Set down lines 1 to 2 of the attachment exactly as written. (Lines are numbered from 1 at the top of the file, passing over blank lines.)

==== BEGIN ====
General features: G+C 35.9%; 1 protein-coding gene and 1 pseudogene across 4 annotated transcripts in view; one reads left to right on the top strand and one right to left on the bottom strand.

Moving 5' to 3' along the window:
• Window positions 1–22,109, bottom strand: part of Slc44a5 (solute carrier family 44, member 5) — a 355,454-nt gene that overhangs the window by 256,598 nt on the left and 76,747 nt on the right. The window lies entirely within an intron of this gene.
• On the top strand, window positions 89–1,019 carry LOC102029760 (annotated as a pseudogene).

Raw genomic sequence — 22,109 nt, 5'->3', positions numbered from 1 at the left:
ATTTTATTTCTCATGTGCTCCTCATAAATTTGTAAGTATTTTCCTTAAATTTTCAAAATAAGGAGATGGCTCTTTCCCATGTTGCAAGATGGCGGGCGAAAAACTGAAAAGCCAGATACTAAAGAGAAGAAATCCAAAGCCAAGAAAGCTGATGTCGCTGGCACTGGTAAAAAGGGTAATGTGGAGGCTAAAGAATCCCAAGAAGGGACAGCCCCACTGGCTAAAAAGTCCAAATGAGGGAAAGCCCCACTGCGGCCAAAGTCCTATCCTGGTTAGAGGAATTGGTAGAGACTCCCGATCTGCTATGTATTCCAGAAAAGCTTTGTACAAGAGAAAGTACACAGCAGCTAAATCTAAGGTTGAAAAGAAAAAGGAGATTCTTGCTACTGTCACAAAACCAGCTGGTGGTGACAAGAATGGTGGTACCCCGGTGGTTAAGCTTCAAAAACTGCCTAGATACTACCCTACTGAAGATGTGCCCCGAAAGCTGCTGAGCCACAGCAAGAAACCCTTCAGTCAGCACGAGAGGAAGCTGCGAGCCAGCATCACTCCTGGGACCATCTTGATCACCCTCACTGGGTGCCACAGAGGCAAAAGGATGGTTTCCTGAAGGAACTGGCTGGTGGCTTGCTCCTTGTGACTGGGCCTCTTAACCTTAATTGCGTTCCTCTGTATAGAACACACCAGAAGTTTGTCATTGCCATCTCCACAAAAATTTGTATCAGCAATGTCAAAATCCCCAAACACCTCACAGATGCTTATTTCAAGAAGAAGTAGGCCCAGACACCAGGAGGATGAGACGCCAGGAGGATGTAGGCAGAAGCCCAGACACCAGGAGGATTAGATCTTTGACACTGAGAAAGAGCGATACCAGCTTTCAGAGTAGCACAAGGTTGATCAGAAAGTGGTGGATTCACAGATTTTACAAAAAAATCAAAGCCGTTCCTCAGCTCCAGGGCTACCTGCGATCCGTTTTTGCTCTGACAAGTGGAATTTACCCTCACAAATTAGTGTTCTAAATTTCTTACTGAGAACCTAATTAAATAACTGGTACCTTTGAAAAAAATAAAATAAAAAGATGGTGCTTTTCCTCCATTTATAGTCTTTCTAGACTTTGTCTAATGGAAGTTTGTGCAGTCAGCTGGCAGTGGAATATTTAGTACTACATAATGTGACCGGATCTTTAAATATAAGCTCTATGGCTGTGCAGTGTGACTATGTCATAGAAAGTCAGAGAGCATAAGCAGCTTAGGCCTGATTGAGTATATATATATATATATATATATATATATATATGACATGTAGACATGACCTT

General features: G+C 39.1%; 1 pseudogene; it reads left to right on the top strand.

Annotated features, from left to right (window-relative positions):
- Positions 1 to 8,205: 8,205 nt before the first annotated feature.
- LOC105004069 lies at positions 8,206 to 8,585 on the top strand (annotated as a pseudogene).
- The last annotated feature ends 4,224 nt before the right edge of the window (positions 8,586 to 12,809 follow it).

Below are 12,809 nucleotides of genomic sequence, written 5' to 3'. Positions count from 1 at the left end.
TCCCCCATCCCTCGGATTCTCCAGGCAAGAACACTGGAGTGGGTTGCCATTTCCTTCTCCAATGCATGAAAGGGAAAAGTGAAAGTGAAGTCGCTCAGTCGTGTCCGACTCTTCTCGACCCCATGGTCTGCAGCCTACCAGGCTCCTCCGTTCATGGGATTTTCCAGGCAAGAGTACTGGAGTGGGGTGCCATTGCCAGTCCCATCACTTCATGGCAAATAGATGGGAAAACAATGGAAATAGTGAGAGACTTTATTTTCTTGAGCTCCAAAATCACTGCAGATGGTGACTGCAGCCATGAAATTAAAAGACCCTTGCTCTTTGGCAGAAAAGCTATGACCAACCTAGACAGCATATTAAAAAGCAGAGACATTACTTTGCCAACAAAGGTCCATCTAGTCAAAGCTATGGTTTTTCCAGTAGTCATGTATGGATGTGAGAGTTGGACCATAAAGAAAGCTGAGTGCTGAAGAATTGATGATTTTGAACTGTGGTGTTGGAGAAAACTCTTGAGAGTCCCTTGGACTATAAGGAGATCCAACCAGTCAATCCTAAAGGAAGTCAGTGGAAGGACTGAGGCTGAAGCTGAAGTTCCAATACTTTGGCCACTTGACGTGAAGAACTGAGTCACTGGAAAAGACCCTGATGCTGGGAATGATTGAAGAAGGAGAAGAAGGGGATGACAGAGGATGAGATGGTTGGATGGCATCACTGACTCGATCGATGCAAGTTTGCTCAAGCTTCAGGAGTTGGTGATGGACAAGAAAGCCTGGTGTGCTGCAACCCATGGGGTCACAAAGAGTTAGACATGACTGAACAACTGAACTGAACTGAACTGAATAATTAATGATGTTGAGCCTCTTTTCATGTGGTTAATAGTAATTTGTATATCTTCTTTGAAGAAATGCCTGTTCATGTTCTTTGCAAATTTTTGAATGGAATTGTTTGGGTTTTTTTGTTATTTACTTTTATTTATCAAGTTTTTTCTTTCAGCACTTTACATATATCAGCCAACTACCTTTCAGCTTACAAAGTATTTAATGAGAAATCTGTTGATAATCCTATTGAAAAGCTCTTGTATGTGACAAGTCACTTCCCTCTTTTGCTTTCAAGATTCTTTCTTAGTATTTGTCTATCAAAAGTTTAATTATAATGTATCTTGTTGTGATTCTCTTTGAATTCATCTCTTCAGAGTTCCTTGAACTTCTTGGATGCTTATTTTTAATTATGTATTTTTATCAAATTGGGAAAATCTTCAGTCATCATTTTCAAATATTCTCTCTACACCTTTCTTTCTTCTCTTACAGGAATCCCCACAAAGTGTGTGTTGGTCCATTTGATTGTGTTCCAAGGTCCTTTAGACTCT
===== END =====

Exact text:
General features: G+C 35.9%; 1 protein-coding gene and 1 pseudogene across 4 annotated transcripts in view; one reads left to right on the top strand and one right to left on the bottom strand.

Moving 5' to 3' along the window: